Personality Effects in Synaesthesia
Hossain, Shyla R.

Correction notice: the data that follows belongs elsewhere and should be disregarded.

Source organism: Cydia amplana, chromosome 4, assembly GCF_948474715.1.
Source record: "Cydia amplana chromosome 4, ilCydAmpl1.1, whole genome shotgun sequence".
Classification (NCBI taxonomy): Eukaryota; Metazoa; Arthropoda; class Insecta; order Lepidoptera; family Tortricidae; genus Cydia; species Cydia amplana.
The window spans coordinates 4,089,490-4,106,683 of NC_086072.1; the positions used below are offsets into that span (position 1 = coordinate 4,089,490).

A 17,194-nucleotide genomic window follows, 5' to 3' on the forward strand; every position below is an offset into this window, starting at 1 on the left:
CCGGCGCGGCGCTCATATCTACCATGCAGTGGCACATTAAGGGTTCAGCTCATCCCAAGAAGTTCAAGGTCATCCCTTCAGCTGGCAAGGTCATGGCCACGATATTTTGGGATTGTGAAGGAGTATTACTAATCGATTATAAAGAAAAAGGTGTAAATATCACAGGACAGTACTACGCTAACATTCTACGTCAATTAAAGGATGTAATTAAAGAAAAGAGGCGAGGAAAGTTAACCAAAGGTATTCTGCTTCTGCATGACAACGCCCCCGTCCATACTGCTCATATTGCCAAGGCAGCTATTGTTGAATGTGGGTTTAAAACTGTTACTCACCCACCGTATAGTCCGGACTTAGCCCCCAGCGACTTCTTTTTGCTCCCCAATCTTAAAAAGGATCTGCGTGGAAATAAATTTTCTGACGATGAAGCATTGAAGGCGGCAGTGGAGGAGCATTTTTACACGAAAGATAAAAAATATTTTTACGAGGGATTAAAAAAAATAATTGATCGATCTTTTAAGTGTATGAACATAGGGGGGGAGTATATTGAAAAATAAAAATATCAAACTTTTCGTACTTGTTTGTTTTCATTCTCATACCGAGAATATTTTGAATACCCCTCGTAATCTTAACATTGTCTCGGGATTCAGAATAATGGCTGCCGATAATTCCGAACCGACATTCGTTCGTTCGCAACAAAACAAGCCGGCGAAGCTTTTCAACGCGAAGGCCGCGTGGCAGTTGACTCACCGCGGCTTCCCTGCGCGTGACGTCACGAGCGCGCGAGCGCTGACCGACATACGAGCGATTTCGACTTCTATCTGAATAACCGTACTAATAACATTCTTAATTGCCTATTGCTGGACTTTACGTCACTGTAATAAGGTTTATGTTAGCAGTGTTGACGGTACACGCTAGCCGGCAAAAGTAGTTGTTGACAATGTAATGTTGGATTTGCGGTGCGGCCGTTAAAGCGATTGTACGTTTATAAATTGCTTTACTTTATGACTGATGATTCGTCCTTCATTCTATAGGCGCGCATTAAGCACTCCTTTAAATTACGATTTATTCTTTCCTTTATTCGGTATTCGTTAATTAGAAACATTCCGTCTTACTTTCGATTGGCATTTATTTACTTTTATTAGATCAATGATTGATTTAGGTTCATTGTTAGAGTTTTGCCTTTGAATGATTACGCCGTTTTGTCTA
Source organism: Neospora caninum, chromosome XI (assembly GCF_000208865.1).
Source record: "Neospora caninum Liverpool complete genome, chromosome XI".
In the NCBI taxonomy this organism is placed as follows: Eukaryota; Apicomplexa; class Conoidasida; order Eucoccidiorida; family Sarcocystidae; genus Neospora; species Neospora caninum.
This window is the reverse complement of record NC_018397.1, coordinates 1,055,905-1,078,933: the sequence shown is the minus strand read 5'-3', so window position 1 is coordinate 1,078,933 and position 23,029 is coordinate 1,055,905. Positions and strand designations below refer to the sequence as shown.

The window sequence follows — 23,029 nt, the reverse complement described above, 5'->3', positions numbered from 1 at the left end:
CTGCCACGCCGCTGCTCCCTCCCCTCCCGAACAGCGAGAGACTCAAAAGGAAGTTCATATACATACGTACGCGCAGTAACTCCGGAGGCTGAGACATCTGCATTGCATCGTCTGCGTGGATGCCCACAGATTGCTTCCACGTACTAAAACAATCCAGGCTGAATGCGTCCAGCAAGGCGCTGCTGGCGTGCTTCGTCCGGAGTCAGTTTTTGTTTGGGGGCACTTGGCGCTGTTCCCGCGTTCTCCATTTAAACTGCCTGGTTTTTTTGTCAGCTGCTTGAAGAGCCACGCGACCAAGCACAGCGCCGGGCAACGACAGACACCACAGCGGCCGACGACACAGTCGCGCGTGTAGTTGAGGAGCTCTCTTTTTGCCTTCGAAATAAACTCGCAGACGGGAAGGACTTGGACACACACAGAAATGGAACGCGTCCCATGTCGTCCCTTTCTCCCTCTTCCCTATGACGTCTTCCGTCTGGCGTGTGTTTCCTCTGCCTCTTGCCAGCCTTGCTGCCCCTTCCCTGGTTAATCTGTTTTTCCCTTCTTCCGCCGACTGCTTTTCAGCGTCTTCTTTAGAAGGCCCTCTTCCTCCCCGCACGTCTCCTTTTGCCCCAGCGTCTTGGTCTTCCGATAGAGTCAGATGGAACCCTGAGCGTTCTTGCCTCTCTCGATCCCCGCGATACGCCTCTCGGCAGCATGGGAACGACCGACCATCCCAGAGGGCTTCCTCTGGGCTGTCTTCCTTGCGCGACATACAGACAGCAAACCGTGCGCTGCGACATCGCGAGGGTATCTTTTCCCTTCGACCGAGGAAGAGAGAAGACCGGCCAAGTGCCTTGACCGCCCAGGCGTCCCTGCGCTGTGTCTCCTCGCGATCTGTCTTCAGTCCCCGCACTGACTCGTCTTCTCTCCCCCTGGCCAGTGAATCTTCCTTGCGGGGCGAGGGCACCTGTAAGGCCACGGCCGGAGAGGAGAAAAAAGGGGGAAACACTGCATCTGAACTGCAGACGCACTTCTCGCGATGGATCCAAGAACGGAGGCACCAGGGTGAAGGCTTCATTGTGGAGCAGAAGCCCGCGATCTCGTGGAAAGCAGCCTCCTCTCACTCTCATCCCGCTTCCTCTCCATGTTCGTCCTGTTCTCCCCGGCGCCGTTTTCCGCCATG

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Synaesthesia is condition is which sensory input is perceived through two or more modalities. Grapheme-colour synaesthesia is a variety of the condition in which reading or hearing letters or numbers simultaneously triggers the perception of colours. The qualities of these colours can be quantified by measuring their saturation and luminance values, as determined by a colour palette paradigm. Consistency in matching colours to graphemes across repeated trials can also be measured. Personality traits have also been quantified through the use of self-report questionnaires measuring the five major traits: Extraversion, Agreeableness, Conscientiousness, Neuroticism, and Openness to Experience. Groups of individuals such as artists, people with depression, and synaesthetes have all been characterised by scoring especially high or low on personality trait scales. In this paper, we aim to inform the discussion regarding how personality and perception are related by correlating personality trait scores with dimensions of colour and degree of synaesthetic experience. Twenty grapheme-colour synaesthetes were e-mailed the Big Five Inventory (BFI), a personality questionnaire. Their consistency scores and average colour saturation and luminance values were calculated from data gathered by a previous study. Two major results were found: first, that Openness to Experience predicted the perceived levels of colour saturation, and secondly, that the degree of synaesthetic experience correlated to higher levels of perceived luminance of colour. In conclusion, the study provides evidence that personality and perception are intertwined, and suggests future avenues of research for investigating the link between the two.